Otto; or Up With Dead People

By Adam Lippe

Otto - Or Up With Dead PeopleSometimes a movie has absolutely no conceivable audience, and you feel like applauding it just for its existence, regardless of quality. Bruce LaBruce’s Otto; or Up With Dead People is a cheap mess, mixing his penchant for camp and gay porn, with zombies and avant-garde film references, not to mention film-within-a-film nonsense. Otto is clumsy and endless, with misbegotten steals from other films, and no actual sex until the end, except for a brief reference to Andy Warhol’s Frankenstein (“To know death, Otto, you have to fuck life… in the gall bladder!”), and clumsy jokes, all of it directed at the pace of a Jess Franco film. LaBruce piles on himself, with seemingly no way out. But the stream of ideas and metaphors relating zombie life to gay life (especially in terms of the fear and disease aspect) makes up for a lot of holes. That’s not to say that LaBruce implements these notions well, they are just as hammy and on-the-nose as everything else (the gay zombies are only interested in “organs”). If anything, he’s an avant-garde literalist.

otto3Watching Otto is a very odd experience, because all of the above elements could easily be taken as humor, and for long stretches, I did. It would make sense, especially with the material that deals with Medea Yarn, the lesbian filmmaker (who is dating a woman who not only speaks in silent film subtitles, but is literally in black and white) and her self-described “Political Gay Zombie Porn” film, starring the movie’s namesake, an 18 year old who is either a real zombie, or thinks he is (with his “commitment” to the role, she dubs Otto “the gay Che Guevara of the undead”). LaBruce has an interesting way of showing us Otto’s perspective of the world; fuzzy, indistinguishable colors, mixed with radio static and screeching noises (very reminiscent of Lodge Kerrigan’s Clean, Shaven which opens with its main character, a paranoid schizophrenic, and eventually us, hearing radio static). And then there are some amusing, if obvious jokes, such as when Medea discusses the long delays and struggles of her film “owing to the fact that no one would give me the funding.” That would give you the hint that Labruce is quite self-aware, and this is all genre parody. But why would he spend so much time with political lecturing as if he were making a didactic Godardian message film? At first you think it must be a joke, but the scenes go on so long that eventually it is no longer subtext, just text. If Labruce sees himself as Medea, which is possible considering touches such as the gay bashing that simultaneously cross-references The Seventh Seal and The Warriors, he probably should have picked a side. Is Medea a blowhard, or is she full of wisdom?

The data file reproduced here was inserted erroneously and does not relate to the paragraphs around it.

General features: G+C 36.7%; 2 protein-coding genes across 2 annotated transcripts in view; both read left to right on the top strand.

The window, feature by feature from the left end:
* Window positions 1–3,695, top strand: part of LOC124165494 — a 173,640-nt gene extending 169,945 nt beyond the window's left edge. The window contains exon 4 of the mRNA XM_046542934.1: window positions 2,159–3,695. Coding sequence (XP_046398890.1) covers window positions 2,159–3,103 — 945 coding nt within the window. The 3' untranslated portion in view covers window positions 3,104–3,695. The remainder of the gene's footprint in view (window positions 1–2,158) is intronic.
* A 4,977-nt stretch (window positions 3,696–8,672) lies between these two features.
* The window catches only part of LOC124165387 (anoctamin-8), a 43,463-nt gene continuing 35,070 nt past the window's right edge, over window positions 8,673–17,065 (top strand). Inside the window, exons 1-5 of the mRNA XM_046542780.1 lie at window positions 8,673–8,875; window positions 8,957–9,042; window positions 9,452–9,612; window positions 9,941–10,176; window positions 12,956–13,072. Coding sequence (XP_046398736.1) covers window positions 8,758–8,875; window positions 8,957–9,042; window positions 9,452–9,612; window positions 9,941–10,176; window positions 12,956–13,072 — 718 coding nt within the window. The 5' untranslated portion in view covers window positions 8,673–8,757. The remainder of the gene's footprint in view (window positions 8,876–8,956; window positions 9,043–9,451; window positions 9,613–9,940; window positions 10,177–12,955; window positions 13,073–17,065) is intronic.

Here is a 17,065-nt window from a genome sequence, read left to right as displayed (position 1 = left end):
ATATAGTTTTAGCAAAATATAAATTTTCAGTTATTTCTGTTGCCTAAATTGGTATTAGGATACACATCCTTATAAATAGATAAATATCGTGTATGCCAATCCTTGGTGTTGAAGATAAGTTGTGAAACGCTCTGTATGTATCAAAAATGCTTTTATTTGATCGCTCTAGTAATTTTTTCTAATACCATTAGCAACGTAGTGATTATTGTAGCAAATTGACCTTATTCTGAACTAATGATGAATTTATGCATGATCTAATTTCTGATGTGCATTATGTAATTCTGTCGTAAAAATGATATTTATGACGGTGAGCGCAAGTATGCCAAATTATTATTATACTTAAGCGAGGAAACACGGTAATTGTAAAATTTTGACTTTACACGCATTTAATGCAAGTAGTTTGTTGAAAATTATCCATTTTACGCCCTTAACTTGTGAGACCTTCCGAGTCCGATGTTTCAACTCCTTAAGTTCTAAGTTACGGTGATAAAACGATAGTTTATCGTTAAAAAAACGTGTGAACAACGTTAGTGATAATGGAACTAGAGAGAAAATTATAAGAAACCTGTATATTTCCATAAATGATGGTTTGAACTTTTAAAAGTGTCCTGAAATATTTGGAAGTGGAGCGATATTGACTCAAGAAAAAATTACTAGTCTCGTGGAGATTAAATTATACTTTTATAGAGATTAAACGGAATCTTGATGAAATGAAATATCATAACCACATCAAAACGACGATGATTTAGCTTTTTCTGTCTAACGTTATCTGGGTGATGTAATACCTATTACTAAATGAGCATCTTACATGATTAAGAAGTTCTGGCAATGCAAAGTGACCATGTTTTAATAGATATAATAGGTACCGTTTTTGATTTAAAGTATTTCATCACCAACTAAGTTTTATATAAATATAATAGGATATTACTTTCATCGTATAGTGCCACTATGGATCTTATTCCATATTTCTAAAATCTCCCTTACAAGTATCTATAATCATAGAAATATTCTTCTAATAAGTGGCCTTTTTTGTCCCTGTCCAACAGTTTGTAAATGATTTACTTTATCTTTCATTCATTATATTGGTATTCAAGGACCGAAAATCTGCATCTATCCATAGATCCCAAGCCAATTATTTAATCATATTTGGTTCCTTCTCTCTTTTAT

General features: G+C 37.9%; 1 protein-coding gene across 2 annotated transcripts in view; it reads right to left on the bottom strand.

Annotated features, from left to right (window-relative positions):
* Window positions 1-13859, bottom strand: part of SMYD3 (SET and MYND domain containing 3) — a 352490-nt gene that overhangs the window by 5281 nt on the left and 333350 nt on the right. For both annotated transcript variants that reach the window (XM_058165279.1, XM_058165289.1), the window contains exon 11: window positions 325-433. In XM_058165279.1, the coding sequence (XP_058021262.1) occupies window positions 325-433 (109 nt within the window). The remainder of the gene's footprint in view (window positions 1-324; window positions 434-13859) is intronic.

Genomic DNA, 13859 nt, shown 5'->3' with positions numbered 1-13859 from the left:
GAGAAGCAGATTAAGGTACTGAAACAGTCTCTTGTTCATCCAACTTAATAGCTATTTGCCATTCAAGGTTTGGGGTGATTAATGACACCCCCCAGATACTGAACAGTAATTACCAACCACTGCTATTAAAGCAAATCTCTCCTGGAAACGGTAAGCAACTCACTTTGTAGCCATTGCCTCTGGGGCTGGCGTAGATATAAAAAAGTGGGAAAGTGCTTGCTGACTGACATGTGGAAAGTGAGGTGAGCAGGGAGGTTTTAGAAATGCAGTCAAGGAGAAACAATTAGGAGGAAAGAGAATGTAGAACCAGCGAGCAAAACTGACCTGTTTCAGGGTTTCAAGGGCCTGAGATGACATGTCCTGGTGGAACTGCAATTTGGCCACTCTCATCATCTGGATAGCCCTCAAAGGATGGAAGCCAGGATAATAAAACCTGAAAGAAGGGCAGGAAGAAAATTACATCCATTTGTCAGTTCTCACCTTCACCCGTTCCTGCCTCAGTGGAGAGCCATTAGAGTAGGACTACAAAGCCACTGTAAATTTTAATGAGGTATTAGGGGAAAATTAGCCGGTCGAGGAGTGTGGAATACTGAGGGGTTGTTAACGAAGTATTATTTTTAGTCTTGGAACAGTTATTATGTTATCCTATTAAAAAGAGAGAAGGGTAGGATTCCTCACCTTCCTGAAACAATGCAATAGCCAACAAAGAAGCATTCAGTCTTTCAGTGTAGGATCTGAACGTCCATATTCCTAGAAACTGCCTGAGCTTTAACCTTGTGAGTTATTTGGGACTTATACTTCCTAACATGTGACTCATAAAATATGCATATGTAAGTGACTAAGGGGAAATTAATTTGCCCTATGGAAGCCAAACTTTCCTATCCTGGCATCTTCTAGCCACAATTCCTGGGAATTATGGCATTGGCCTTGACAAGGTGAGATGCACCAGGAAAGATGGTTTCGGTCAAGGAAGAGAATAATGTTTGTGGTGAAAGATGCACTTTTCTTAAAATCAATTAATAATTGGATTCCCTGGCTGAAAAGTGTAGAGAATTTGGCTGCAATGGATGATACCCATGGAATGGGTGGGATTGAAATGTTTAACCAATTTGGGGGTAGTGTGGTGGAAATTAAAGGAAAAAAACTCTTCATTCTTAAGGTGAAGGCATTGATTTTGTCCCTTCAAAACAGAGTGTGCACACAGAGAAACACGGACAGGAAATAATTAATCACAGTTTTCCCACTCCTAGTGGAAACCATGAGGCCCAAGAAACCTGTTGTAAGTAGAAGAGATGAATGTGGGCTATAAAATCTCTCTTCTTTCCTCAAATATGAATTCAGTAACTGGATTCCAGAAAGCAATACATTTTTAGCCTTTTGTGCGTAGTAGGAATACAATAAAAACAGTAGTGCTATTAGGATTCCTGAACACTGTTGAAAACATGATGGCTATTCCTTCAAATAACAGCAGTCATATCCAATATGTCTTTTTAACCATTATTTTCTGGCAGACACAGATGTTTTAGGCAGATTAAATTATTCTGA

otto2Despite all of these conflicting issues, Otto’s goal of re-discovering his past and finding his last love, is both badly acted and kind of sweet. In fact, Otto; or Up With Dead People while occasionally fascinating, is perpetually inconsistent and there’s so much going on in the movie, that it may end up being kind of a blurry mess for the viewer. As Otto says, when asked if he can remember anything from his past (or the previous 95 minutes for us), “not really, it’s murky.”

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By Adam Lippe

Whenever there’s a genre parody or ode to a specific era of films, such as Black Dynamite’s mocking of Blaxploitation films or Quentin Tarantino’s Death Proof, the second half of Grindhouse, the danger is that the film might fall into the trap of either being condescending without any particular insight, or so faithful that it becomes the very flawed thing it is emulating.

Black Dynamite has nothing new to say about Blaxploitation films, it just does a decent job of copying what an inept [...]

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Featured Quote (written by me)

On Cold Fish:

Though the 16 year old me described the 1994 weepie Angie, starring Geena Davis as a Brooklyn mother raising her new baby alone, as “maudlin and melodramatic,” Roger Ebert, during his TV review, referring to the multitude of soap-operaish problems piling up on the titular character, suggested that it was only in Hollywood where Angie would get a happy ending. “If they made this movie in France, Angie would have shot herself.”

Well Cold Fish was made in Japan, where Angie would have shot herself and that would have been the happy ending.